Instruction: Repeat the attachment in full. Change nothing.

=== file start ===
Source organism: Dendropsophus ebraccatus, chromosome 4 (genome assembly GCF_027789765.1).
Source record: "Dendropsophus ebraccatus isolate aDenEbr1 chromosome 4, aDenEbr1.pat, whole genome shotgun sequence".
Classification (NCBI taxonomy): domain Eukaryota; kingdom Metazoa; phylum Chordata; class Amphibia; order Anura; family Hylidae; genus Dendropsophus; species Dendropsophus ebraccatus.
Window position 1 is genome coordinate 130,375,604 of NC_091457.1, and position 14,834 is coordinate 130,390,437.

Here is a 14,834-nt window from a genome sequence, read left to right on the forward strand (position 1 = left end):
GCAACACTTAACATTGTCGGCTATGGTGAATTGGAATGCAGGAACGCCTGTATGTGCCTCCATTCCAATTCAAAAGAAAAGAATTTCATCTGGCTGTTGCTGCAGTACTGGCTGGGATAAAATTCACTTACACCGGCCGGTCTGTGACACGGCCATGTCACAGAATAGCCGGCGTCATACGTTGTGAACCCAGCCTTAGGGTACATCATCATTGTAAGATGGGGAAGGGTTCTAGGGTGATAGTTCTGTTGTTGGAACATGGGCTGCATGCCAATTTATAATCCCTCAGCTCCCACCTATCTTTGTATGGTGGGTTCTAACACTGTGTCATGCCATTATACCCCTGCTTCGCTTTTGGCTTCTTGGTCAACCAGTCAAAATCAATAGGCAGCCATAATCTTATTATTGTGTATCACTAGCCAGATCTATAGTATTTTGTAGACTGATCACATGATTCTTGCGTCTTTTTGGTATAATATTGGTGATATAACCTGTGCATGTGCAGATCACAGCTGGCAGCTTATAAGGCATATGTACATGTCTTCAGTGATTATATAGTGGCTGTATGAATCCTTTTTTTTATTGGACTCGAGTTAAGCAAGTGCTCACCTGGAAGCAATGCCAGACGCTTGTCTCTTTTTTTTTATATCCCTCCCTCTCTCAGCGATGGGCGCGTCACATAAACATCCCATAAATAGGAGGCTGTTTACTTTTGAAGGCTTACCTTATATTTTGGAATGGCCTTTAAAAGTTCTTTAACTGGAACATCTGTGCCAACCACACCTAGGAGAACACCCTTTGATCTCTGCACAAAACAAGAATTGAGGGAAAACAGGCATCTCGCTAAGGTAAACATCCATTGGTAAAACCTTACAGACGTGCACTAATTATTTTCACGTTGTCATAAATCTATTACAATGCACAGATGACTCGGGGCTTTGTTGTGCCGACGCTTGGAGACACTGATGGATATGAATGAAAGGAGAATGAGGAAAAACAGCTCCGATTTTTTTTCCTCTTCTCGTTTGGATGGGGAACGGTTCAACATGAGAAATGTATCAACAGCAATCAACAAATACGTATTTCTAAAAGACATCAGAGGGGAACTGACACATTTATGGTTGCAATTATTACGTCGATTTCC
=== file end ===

Source organism: Dendropsophus ebraccatus, chromosome 4 (genome assembly GCF_027789765.1).
Source record: "Dendropsophus ebraccatus isolate aDenEbr1 chromosome 4, aDenEbr1.pat, whole genome shotgun sequence".
Classification (NCBI taxonomy): domain Eukaryota; kingdom Metazoa; phylum Chordata; class Amphibia; order Anura; family Hylidae; genus Dendropsophus; species Dendropsophus ebraccatus.
Window position 1 is genome coordinate 130,375,604 of NC_091457.1, and position 14,834 is coordinate 130,390,437.

Here is a 14,834-nt window from a genome sequence, read left to right on the forward strand (position 1 = left end):
GCAACACTTAACATTGTCGGCTATGGTGAATTGGAATGCAGGAACGCCTGTATGTGCCTCCATTCCAATTCAAAAGAAAAGAATTTCATCTGGCTGTTGCTGCAGTACTGGCTGGGATAAAATTCACTTACACCGGCCGGTCTGTGACACGGCCATGTCACAGAATAGCCGGCGTCATACGTTGTGAACCCAGCCTTAGGGTACATCATCATTGTAAGATGGGGAAGGGTTCTAGGGTGATAGTTCTGTTGTTGGAACATGGGCTGCATGCCAATTTATAATCCCTCAGCTCCCACCTATCTTTGTATGGTGGGTTCTAACACTGTGTCATGCCATTATACCCCTGCTTCGCTTTTGGCTTCTTGGTCAACCAGTCAAAATCAATAGGCAGCCATAATCTTATTATTGTGTATCACTAGCCAGATCTATAGTATTTTGTAGACTGATCACATGATTCTTGCGTCTTTTTGGTATAATATTGGTGATATAACCTGTGCATGTGCAGATCACAGCTGGCAGCTTATAAGGCATATGTACATGTCTTCAGTGATTATATAGTGGCTGTATGAATCCTTTTTTTTATTGGACTCGAGTTAAGCAAGTGCTCACCTGGAAGCAATGCCAGACGCTTGTCTCTTTTTTTTTATATCCCTCCCTCTCTCAGCGATGGGCGCGTCACATAAACATCCCATAAATAGGAGGCTGTTTACTTTTGAAGGCTTACCTTATATTTTGGAATGGCCTTTAAAAGTTCTTTAACTGGAACATCTGTGCCAACCACACCTAGGAGAACACCCTTTGATCTCTGCACAAAACAAGAATTGAGGGAAAACAGGCATCTCGCTAAGGTAAACATCCATTGGTAAAACCTTACAGACGTGCACTAATTATTTTCACGTTGTCATAAATCTATTACAATGCACAGATGACTCGGGGCTTTGTTGTGCCGACGCTTGGAGACACTGATGGATATGAATGAAAGGAGAATGAGGAAAAACAGCTCCGATTTTTTTTCCTCTTCTCGTTTGGATGGGGAACGGTTCAACATGAGAAATGTATCAACAGCAATCAACAAATACGTATTTCTAAAAGACATCAGAGGGGAACTGACACATTTATGGTTGCAATTATTACGTCGATTTCC